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None of the world’s top industries would be profitable if they paid for the natural capital they use

None of the world’s top industries would be profitable if they paid for the natural capital they use
The notion of “externalities” has become familiar in environmental circles. It refers to costs imposed by businesses that are not paid for by those businesses. For instance, industrial processes can put pollutants in the air that increase public health costs, but the public, not the polluting businesses, picks up the tab. In this way, businesses privatize profits and publicize costs. While the notion is incredibly useful, especially in folding ecological concerns into economics, I’ve always had my reservations about it. Environmentalists these days love speaking in the language of economics — it makes them sound Serious — but I worry that wrapping this notion in a bloodless technical term tends to have a narcotizing effect. To see what I mean, check out a recent report [PDF] done by environmental consultancy Trucost on behalf of The Economics of Ecosystems and Biodiversity (TEEB) program sponsored by United Nations Environmental Program. Here’s how those costs break down:

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This sobering map shows you all of America’s food deserts The USDA’s new Food Access Research Atlas is a map of all the places in the country where people live in food deserts — places where it’s difficult to access fresh food. There they are, above. (Click through to go to the interactive map.) Solar panel owners and utilities battle it out in California This story is reproduced here as part of the Climate Desk collaboration. Solar power is having a major moment. It’s growing faster than any other energy source — in 2014, a new system was installed in the United States every three minutes — while the price of a typical panel has dropped 63 percent since 2010. By 2016, experts predict that solar will be as cheap or cheaper than conventional electricity in most states. A World without Landfills? It’s Closer than You Think by Jen Soriano Two recipients of this year’s Goldman Environmental Prize are working to abolish the practice of sending trash to landfills and incinerators. And the idea is catching on. posted Apr 17, 2013 Goldman Prize recipient Nohra Padilla at a recycling facility. Photo by the Goldman Prize.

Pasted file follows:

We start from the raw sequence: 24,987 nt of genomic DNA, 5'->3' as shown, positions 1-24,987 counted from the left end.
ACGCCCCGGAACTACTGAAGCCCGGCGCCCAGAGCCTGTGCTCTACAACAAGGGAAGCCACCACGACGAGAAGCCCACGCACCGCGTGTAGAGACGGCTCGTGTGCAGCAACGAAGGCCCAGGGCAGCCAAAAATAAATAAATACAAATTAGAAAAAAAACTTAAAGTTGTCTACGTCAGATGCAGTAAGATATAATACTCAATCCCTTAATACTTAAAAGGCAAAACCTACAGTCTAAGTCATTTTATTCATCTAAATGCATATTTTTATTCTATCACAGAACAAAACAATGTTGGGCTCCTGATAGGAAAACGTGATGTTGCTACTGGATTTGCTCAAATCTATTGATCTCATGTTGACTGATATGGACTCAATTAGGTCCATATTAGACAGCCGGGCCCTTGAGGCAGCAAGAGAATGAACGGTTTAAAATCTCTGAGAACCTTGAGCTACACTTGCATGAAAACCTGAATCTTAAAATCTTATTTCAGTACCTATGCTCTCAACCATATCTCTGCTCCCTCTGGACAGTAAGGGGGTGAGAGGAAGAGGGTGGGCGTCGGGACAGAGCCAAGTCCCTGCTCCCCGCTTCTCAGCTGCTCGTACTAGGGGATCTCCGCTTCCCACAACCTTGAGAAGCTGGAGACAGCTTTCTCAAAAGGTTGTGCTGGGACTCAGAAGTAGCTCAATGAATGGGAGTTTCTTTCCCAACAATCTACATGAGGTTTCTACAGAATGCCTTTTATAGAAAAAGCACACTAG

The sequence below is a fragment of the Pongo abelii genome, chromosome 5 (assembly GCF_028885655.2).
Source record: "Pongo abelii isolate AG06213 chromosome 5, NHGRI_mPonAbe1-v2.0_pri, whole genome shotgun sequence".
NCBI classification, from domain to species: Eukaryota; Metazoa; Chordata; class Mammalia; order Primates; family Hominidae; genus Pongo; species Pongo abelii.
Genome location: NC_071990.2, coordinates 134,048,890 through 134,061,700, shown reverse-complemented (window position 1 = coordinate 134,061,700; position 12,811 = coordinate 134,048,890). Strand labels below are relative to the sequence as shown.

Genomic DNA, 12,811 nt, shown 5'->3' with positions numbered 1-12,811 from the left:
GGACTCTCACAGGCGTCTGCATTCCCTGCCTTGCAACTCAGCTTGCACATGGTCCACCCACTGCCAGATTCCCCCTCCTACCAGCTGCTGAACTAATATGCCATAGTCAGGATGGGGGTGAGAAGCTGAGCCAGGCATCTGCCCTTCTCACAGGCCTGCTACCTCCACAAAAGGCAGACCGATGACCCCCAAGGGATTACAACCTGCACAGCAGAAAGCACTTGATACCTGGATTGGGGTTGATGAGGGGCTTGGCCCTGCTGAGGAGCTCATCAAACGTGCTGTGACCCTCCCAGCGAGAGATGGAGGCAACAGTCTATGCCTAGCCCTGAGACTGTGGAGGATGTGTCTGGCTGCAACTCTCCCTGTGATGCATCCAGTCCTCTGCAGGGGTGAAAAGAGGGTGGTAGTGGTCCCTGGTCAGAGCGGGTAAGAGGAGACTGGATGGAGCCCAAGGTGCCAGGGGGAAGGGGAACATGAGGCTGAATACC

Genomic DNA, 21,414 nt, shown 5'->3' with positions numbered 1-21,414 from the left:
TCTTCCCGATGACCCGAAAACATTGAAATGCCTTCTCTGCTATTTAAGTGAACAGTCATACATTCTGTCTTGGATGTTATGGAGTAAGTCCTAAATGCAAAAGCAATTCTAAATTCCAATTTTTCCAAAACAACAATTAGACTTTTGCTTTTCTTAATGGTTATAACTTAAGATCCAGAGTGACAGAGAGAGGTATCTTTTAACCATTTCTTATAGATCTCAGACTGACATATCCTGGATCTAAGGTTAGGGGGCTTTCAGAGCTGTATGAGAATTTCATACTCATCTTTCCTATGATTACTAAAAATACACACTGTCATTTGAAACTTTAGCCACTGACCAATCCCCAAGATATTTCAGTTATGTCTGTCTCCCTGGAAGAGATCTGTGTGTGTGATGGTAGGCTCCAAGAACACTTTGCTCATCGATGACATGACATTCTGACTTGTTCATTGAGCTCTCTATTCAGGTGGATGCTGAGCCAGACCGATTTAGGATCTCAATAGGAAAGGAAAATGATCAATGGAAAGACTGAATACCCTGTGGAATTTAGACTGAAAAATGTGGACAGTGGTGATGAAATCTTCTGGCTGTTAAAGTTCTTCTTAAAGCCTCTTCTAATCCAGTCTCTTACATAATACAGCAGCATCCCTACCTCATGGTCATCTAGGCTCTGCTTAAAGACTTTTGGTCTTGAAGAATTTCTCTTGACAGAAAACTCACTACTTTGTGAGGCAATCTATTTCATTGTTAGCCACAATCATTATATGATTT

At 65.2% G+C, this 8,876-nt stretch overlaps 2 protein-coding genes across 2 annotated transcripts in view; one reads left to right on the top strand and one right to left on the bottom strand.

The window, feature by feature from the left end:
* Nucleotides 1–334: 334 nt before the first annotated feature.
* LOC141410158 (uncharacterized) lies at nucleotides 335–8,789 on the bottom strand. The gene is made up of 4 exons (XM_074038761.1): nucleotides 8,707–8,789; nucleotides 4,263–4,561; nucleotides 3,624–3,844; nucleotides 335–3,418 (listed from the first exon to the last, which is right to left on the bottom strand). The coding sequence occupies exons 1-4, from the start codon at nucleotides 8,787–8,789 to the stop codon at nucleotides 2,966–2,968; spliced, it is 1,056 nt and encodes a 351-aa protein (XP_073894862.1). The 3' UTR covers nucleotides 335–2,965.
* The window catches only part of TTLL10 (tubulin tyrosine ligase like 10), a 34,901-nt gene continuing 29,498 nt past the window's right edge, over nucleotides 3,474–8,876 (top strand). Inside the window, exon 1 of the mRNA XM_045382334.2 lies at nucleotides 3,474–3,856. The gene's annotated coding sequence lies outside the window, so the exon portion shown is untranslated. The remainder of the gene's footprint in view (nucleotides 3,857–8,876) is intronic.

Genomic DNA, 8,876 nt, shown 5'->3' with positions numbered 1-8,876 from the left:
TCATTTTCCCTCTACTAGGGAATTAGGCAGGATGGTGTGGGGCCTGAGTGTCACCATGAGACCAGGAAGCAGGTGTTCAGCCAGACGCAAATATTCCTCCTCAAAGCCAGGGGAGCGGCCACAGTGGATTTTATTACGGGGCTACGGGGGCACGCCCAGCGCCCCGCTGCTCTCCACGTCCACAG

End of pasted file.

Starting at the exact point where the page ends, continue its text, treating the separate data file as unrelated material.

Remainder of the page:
This geoengineering scheme could halt climate change — but it’s probably a terrible idea This story is reproduced here as part of the Climate Desk collaboration. Back in the late 1990s, Ken Caldeira set out to disprove the “ludicrous” idea that we could reverse global warming by filling the sky with chemicals that would partially block the sun. A few years earlier, Mount Pinatubo had erupted in the Philippines, sending tiny sulfate particles — known as aerosols — into the stratosphere, where they reflected sunlight back into space and temporarily cooled the planet. Some scientists believed that an artificial version of this process could be used to cancel out the warming effect of greenhouse gases.

The Benefits of Sustainability-Driven Innovation The majority of managers who say that their company’s sustainability activities have added to profits also say that sustainability has led to business model change. What connects corporate sustainability with business profits? According to our 2012 global executive survey on sustainability, an important factor is business model innovation. Managers who say that their company's sustainability activities have added to the company's profits are more than twice as likely to say that sustainability has caused their organization to change their business model than not. This is the fourth year that MIT Sloan Management Review has teamed up with the Boston Consulting Group (BCG) on our Sustainability & Innovation Global Executive Study. Our inquiry includes a survey to which more than 2,600 executives, managers and thought leaders from around the world and from a wide range of industries responded.